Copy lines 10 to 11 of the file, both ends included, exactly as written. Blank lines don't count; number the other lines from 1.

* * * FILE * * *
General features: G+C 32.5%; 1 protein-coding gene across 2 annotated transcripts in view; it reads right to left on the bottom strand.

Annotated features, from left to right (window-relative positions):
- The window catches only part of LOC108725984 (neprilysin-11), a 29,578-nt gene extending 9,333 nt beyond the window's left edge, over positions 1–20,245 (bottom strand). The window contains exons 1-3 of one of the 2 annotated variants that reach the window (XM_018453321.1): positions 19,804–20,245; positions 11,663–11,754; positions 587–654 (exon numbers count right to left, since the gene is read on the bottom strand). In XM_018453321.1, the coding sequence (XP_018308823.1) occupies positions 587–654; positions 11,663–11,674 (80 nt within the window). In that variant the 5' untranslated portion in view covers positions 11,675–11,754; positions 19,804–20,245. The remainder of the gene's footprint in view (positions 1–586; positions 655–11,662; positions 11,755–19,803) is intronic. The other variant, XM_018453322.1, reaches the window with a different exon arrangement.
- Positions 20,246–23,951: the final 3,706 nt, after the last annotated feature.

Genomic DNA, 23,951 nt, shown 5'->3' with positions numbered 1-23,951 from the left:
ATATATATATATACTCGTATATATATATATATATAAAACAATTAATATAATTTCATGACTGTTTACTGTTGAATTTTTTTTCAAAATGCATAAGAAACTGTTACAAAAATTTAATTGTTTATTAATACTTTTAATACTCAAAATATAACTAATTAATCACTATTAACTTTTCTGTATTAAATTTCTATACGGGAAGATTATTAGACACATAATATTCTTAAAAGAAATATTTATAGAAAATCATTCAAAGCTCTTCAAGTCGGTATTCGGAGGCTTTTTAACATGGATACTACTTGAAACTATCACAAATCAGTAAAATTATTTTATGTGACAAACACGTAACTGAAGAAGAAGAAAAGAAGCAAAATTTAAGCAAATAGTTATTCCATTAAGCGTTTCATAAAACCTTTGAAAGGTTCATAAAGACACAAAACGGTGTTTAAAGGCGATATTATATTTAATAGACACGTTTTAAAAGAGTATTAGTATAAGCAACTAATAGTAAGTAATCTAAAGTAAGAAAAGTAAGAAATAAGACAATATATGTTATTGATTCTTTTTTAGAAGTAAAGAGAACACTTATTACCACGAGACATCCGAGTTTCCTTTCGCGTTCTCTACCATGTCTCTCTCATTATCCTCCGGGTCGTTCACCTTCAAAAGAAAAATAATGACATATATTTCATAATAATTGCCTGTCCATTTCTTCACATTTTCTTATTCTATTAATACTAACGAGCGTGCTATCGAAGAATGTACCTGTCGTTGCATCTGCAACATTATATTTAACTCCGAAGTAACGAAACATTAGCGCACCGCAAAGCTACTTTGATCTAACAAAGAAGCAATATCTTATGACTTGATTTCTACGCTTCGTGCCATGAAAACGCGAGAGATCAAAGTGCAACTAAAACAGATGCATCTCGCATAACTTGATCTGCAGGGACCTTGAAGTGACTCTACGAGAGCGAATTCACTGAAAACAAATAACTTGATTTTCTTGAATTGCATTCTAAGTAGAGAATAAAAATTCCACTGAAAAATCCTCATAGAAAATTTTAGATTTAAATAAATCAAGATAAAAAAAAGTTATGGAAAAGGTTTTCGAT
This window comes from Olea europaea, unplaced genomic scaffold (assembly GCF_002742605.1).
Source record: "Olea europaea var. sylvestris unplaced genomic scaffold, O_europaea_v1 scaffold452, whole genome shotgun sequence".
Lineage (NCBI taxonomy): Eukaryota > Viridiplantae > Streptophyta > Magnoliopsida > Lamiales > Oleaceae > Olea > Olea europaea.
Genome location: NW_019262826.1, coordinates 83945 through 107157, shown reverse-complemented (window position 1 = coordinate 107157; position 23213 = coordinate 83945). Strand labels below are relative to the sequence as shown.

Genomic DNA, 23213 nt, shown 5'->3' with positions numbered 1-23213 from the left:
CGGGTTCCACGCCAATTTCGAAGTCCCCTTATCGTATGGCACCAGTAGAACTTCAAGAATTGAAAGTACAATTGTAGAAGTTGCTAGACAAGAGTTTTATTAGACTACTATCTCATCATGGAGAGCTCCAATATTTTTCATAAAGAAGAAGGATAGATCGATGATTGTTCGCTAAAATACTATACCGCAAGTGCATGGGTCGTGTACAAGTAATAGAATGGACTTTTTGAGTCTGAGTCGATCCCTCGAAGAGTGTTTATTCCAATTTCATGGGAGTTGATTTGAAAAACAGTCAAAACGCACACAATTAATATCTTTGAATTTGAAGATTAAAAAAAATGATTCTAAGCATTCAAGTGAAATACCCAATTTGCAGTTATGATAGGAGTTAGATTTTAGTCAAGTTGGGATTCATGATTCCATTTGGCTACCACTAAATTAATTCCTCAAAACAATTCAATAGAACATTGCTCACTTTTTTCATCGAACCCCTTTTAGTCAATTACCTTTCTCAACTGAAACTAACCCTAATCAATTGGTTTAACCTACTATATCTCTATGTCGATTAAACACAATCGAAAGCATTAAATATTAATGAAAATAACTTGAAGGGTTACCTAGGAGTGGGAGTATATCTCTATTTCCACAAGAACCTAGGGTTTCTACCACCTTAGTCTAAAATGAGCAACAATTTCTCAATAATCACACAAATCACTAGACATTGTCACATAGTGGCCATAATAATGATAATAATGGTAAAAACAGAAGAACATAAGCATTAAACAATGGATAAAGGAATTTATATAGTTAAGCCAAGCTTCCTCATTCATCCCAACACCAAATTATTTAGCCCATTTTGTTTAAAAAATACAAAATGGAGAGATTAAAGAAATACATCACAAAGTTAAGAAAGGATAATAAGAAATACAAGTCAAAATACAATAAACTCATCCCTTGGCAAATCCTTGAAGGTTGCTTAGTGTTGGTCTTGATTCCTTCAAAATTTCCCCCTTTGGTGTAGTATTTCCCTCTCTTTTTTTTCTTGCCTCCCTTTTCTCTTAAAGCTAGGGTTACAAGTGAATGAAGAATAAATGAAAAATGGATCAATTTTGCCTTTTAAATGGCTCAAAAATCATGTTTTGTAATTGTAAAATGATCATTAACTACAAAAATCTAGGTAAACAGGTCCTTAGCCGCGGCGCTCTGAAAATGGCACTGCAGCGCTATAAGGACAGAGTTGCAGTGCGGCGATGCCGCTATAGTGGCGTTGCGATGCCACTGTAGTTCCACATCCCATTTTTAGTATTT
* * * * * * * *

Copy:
Genome location: NW_019262826.1, coordinates 83945 through 107157, shown reverse-complemented (window position 1 = coordinate 107157; position 23213 = coordinate 83945). Strand labels below are relative to the sequence as shown.

Genomic DNA, 23213 nt, shown 5'->3' with positions numbered 1-23213 from the left: